Reading Homer’s Iliad Together at Haverford

Students and faculty gathered on October 29 for an all-day collaborative reading of Homer’s Iliad, organized by the Department of Classics.

Reading the Iliad during the Classics Marathon.

Nearly 3000 years old, Homer’s Iliad, a widely celebrated Greek epic poem spanning 24 books and 15,693 lines, is about the religion, history and legends of Ancient Greece. It tells the story of Achilles, the greatest warrior in Greece, King Agamemnon, and Prince Hector of Troy during the last year of the decade-long Trojan War. The poem is attributed to Homer, although nothing is known about him, including when he lived.  This week the Iliad got a public reading at Haverford thanks to the 9th Annual Classics Marathon.

Reading the Iliad during the Classics Marathon.

The public readings, staged every alternate year, are organized by the Chair of the Department and Associate Professor of Classics Bret Mulligan. The first such marathon was held in conjunction with a conference on translating Homer in 2006. The texts for the event are chosen by the classics faculty and are linked to at least one ongoing class during the semester.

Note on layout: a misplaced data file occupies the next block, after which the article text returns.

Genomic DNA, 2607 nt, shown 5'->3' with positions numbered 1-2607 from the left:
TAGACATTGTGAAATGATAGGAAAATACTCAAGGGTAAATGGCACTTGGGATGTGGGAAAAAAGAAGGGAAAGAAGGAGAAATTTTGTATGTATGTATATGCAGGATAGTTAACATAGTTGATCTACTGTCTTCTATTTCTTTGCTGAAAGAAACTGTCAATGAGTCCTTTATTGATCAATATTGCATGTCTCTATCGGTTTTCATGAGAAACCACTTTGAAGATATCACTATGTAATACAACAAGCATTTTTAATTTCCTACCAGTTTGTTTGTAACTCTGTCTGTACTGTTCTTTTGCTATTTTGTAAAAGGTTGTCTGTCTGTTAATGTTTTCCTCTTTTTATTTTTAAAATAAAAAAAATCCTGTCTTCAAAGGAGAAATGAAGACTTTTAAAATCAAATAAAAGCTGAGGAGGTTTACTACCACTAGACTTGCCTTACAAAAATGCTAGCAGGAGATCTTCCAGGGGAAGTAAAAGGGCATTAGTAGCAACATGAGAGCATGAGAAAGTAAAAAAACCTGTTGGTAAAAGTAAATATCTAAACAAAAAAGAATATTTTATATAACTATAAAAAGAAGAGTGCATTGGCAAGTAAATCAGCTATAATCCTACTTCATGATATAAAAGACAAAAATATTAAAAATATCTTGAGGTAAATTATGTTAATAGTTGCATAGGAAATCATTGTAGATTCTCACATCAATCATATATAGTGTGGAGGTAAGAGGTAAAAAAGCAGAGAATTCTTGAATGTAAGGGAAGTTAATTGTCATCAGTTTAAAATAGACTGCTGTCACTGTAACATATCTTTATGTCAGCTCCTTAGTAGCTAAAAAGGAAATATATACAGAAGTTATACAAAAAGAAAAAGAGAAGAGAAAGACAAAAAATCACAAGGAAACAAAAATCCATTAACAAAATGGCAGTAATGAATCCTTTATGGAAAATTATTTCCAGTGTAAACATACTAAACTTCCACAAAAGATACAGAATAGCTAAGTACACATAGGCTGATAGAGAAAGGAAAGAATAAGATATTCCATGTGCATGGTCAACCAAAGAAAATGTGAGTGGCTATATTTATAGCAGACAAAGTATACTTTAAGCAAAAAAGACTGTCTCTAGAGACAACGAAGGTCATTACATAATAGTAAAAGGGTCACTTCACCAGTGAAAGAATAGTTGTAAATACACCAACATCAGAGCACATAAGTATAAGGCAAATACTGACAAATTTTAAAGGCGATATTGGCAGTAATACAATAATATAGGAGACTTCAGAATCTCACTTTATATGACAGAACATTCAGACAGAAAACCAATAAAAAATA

Appropriately named a marathon, the first reading in 2006 of Homer’s Odyssey took more than 12 hours to complete! Since then a variety of texts have been read including Plato’s Symposium in 2007, Aristophanes’ Lysistrata in 2011, and Seneca’s Medea last year. This year’s all-day participatory marathon went on from 8 am until 8 pm for which students, faculty and staff could sign up in advance or join in spontaneously at the event. The marathon brought together a range of students and faculty, including President Dan Weiss.

Reading the Iliad during the Classics Marathon.

— By Hina Fathima ’15

Photos by Brad Larrison